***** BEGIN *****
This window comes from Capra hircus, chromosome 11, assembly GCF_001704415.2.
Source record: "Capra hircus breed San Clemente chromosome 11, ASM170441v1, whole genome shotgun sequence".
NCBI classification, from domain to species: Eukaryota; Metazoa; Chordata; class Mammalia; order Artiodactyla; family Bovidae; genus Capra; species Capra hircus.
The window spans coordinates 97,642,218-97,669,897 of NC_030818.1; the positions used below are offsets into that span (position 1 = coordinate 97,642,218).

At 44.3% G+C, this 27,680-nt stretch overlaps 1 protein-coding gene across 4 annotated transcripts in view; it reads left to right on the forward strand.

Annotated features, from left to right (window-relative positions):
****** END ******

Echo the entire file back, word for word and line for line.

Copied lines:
This window comes from Capra hircus, chromosome 11, assembly GCF_001704415.2.
Source record: "Capra hircus breed San Clemente chromosome 11, ASM170441v1, whole genome shotgun sequence".
NCBI classification, from domain to species: Eukaryota; Metazoa; Chordata; class Mammalia; order Artiodactyla; family Bovidae; genus Capra; species Capra hircus.
The window spans coordinates 97,642,218-97,669,897 of NC_030818.1; the positions used below are offsets into that span (position 1 = coordinate 97,642,218).

At 44.3% G+C, this 27,680-nt stretch overlaps 1 protein-coding gene across 4 annotated transcripts in view; it reads left to right on the forward strand.

Annotated features, from left to right (window-relative positions):